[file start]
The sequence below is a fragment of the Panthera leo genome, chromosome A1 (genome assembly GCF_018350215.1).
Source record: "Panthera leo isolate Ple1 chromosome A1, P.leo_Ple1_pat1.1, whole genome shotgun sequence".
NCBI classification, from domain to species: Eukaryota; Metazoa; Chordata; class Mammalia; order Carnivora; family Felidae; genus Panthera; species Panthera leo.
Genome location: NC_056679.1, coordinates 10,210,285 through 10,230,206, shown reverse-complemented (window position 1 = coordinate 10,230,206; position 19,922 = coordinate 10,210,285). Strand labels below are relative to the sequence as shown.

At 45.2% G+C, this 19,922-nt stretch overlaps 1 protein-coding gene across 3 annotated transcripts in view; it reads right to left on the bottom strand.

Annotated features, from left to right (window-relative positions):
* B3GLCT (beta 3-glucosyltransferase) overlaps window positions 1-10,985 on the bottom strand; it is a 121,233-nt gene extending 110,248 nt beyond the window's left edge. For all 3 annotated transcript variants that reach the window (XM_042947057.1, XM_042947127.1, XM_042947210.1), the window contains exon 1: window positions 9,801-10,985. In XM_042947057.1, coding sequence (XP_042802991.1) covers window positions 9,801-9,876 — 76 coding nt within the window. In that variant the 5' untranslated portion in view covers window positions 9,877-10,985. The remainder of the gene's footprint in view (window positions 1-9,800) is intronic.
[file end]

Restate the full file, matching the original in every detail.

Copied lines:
The sequence below is a fragment of the Panthera leo genome, chromosome A1 (genome assembly GCF_018350215.1).
Source record: "Panthera leo isolate Ple1 chromosome A1, P.leo_Ple1_pat1.1, whole genome shotgun sequence".
NCBI classification, from domain to species: Eukaryota; Metazoa; Chordata; class Mammalia; order Carnivora; family Felidae; genus Panthera; species Panthera leo.
Genome location: NC_056679.1, coordinates 10,210,285 through 10,230,206, shown reverse-complemented (window position 1 = coordinate 10,230,206; position 19,922 = coordinate 10,210,285). Strand labels below are relative to the sequence as shown.

At 45.2% G+C, this 19,922-nt stretch overlaps 1 protein-coding gene across 3 annotated transcripts in view; it reads right to left on the bottom strand.

Annotated features, from left to right (window-relative positions):
* B3GLCT (beta 3-glucosyltransferase) overlaps window positions 1-10,985 on the bottom strand; it is a 121,233-nt gene extending 110,248 nt beyond the window's left edge. For all 3 annotated transcript variants that reach the window (XM_042947057.1, XM_042947127.1, XM_042947210.1), the window contains exon 1: window positions 9,801-10,985. In XM_042947057.1, coding sequence (XP_042802991.1) covers window positions 9,801-9,876 — 76 coding nt within the window. In that variant the 5' untranslated portion in view covers window positions 9,877-10,985. The remainder of the gene's footprint in view (window positions 1-9,800) is intronic.